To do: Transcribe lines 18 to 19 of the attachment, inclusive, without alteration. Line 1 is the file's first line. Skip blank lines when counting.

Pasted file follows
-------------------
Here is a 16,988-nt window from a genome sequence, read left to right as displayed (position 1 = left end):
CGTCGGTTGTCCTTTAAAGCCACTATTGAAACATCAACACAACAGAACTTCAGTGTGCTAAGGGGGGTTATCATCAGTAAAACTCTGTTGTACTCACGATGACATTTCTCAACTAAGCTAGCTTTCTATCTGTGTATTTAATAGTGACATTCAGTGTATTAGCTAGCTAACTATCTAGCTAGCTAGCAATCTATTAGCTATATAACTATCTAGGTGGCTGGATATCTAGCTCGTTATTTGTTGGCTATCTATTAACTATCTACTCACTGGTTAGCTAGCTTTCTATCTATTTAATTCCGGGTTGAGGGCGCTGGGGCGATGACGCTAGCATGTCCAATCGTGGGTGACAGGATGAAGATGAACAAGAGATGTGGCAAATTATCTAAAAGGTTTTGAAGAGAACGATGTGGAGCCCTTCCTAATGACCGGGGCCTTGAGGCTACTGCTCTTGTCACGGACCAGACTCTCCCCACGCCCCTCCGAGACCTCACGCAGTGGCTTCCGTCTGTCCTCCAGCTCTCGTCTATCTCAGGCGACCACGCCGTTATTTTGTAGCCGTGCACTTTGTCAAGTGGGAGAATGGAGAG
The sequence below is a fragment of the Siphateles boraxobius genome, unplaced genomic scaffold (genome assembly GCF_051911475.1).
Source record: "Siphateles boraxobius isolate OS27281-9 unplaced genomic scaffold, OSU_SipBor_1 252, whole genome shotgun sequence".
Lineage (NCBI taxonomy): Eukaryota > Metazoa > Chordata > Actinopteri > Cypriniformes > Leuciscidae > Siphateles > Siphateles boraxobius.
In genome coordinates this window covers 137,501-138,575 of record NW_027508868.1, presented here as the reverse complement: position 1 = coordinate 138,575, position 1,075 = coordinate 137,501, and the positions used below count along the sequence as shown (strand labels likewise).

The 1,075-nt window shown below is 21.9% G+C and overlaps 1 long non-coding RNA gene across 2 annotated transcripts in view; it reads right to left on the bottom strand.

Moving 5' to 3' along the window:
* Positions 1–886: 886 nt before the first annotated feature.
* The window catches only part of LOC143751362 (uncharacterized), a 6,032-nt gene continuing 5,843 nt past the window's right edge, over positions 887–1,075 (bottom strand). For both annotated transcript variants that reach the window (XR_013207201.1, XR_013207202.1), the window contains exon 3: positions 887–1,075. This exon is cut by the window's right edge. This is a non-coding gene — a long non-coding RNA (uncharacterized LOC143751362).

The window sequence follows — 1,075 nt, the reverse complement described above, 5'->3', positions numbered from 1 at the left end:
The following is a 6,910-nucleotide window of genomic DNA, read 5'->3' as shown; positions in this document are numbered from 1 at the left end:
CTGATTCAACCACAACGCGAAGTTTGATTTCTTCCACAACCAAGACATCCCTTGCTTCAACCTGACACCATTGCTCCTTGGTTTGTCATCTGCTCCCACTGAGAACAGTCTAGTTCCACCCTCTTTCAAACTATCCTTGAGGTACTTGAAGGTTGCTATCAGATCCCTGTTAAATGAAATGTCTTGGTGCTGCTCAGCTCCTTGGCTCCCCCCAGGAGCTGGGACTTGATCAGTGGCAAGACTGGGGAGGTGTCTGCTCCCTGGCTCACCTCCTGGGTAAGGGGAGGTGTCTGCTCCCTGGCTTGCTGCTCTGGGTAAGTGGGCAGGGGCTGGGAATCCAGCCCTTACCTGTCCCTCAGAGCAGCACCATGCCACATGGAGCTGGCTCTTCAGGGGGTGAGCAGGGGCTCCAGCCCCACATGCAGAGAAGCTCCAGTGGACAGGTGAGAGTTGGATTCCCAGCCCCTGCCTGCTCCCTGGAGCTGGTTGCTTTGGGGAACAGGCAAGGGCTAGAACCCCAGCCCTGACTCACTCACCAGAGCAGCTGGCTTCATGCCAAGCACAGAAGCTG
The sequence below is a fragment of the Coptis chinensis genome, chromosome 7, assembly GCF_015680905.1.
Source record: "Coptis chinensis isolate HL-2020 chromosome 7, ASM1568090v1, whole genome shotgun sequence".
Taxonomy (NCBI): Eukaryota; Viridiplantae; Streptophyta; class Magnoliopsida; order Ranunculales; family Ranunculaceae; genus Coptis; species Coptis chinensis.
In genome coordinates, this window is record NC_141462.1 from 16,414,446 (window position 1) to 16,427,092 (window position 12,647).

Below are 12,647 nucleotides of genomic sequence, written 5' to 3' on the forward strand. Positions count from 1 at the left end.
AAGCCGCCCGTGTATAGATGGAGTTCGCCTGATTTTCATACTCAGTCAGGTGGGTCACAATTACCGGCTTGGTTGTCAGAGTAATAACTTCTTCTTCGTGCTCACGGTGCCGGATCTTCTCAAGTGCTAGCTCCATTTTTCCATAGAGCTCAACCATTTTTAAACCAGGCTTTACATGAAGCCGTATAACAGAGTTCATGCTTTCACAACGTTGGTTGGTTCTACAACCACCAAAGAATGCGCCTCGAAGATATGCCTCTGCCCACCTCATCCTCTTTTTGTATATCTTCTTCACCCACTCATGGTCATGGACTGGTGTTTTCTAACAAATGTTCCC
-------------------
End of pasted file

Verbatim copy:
Below are 12,647 nucleotides of genomic sequence, written 5' to 3' on the forward strand. Positions count from 1 at the left end.
AAGCCGCCCGTGTATAGATGGAGTTCGCCTGATTTTCATACTCAGTCAGGTGGGTCACAATTACCGGCTTGGTTGTCAGAGTAATAACTTCTTCTTCGTGCTCACGGTGCCGGATCTTCTCAAGTGCTAGCTCCATTTTTCCATAGAGCTCAACCATTTTTAAACCAGGCTTTACATGAAGCCGTATAACAGAGTTCATGCTTTCACAACGTTGGTTGGTTCTACAACCACCAAAGAATGCGCCTCGAAGATATGCCTCTGCCCACCTCATCCTCTTTTTGTATATCTTCTTCACCCACTCATGGTCATGGACTGGTGTTTTCTAACAAATGTTCCC